- ceramic and porcelain
- our favorites
- Art of Asia
- Art of the table
- porcelain luminary
- decorative objects
- Objects of curiosity
- display objects
- Bohemian Crystal
- silver and silverware
- religious objects
- object of Collection
- Military object
- French crystal
- Carrara marble
- High period
- Prestigious objects
The clay is beige, slightly pinkish. However, this is only visible if the piece has been damaged, as the glaze covers the whole piece. The fineness of the pieces must be emphasized.
The Delft glaze is remarkable for the brilliance it gives to the works produced in Delft. In addition, the glaze is particularly hard and does not flake. The surface of the piece is smooth.
The majority of the objects produced in Delft have a white background, usually blue and white. It should also be noted a production of colored backgrounds in particular black, brown, blue turquoise.
If the reputation of Delft ceramics comes largely from the blue decorations, the Delft ceramists frequently used the color in imitation of Asian porcelains and especially for the decorations called Imaris. Thus in Delft, the blue is declined in all its range and we also find green and red.
The decorations are circled, that is to say that they near a fine black line underlining the various painted patterns.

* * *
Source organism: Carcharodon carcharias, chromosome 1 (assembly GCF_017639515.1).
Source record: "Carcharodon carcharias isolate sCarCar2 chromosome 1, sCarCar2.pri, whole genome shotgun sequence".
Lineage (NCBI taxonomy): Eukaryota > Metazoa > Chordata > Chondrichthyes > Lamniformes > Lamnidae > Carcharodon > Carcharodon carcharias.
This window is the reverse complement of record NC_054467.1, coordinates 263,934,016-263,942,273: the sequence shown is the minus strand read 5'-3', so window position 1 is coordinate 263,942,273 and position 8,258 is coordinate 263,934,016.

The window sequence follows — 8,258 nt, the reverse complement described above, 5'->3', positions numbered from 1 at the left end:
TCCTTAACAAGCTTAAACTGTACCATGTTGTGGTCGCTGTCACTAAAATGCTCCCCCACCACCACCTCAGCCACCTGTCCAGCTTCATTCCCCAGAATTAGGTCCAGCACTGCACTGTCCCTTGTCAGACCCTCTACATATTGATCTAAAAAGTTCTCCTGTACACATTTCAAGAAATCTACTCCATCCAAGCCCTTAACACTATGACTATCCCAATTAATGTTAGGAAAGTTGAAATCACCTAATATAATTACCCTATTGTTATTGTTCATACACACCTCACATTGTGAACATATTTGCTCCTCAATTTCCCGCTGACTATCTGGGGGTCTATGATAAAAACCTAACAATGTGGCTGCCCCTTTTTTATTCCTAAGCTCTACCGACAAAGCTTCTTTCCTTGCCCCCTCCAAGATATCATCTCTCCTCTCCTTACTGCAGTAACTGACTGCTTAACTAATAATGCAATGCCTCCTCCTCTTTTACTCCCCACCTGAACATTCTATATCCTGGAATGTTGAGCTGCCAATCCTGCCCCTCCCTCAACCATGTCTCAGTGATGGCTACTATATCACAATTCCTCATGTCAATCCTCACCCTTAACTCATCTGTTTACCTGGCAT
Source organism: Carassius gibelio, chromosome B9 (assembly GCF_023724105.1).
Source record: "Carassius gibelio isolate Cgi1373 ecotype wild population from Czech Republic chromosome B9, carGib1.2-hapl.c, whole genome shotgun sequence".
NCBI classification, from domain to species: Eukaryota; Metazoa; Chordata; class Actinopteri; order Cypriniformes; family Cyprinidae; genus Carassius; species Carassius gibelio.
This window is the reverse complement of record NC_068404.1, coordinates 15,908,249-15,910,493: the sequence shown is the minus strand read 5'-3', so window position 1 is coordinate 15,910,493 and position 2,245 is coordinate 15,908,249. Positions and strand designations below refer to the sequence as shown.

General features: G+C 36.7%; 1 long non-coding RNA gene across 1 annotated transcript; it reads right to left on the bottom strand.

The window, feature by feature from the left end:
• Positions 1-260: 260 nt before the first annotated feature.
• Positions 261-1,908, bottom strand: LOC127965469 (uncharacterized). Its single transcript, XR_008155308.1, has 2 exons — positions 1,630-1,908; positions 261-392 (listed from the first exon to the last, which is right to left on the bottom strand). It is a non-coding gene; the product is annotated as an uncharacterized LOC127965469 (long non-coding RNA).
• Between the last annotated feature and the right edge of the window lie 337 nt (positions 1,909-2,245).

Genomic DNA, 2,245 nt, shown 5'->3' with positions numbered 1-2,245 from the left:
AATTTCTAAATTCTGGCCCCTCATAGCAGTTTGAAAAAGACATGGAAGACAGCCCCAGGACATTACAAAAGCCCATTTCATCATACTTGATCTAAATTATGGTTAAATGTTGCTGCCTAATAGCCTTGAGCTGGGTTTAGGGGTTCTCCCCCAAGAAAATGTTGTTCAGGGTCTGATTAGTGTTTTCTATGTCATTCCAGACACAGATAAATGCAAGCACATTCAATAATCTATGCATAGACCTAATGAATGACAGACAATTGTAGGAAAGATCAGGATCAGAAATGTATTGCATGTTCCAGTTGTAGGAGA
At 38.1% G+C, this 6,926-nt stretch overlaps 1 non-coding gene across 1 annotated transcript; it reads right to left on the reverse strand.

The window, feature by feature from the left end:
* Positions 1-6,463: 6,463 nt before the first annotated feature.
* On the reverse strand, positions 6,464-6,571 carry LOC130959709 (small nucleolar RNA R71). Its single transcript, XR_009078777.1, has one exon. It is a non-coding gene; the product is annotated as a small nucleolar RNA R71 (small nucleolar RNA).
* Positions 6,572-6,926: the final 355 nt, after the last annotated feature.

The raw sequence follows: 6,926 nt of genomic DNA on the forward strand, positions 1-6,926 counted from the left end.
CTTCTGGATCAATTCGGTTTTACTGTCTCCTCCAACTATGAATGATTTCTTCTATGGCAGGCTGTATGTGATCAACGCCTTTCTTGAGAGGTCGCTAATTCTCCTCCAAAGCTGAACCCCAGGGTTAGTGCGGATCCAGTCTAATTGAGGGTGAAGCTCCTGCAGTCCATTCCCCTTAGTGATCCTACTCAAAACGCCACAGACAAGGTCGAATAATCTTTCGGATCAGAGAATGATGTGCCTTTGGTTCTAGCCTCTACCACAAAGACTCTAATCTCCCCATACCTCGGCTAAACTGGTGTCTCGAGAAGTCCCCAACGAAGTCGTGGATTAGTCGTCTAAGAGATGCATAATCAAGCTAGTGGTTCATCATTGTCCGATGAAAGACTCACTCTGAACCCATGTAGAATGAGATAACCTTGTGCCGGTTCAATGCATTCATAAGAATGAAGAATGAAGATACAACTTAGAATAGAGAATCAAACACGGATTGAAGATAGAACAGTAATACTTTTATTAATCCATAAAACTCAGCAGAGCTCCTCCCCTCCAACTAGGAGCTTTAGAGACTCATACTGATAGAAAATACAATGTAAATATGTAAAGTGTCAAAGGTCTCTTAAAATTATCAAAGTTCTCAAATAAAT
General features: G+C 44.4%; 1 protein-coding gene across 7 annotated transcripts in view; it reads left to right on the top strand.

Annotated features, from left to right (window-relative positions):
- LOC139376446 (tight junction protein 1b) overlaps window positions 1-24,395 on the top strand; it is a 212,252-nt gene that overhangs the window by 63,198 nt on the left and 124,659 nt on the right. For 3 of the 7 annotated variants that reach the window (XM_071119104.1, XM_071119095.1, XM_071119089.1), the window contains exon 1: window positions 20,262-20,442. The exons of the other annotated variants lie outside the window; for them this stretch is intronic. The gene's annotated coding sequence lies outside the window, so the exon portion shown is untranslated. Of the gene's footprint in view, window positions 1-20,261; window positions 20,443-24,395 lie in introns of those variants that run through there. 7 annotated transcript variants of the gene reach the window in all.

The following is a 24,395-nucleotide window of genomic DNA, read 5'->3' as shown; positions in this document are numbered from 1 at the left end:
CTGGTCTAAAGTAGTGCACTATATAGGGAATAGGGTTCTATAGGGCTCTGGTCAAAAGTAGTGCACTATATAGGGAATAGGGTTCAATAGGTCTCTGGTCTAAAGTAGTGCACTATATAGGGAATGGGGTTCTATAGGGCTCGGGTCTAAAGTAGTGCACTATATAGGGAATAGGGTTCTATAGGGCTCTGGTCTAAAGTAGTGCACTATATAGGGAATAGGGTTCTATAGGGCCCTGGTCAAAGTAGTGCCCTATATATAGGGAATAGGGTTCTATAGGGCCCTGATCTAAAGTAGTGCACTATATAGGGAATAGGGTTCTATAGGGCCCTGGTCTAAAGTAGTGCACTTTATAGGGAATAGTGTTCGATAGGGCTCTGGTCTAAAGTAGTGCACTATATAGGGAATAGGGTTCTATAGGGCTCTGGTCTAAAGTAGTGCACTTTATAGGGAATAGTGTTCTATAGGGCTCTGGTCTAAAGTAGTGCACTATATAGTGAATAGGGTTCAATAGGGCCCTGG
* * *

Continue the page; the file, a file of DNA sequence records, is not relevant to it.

The most famous of the decorations produced in Delft is realized in blue on white ground and is characterized by its overload and its exuberance. It can be flowers, often large peonies, but also scenes of life in the countryside, arms and mottos of a family, seascapes, scenes of gallantry, battles and hunts, often reproducing paintings of small masters.
The imitation of Chinese and Japanese porcelain with notably the Imari decoration in blue, green and red. Some pieces are embellished with gold.
Pots, trimmings and plates.
The tiles in faience are a specialty of Delft. They were intended for the decoration of the walls and their decoration is in blue camaieu. The oval and rectangular tiles were made between 1650 and 1680.
Delft is probably the origin of the taste for ceramics and blue art in a large part of Europe. The Delft producers supplanted the Italian majolica and made an important mark on the art of ceramics.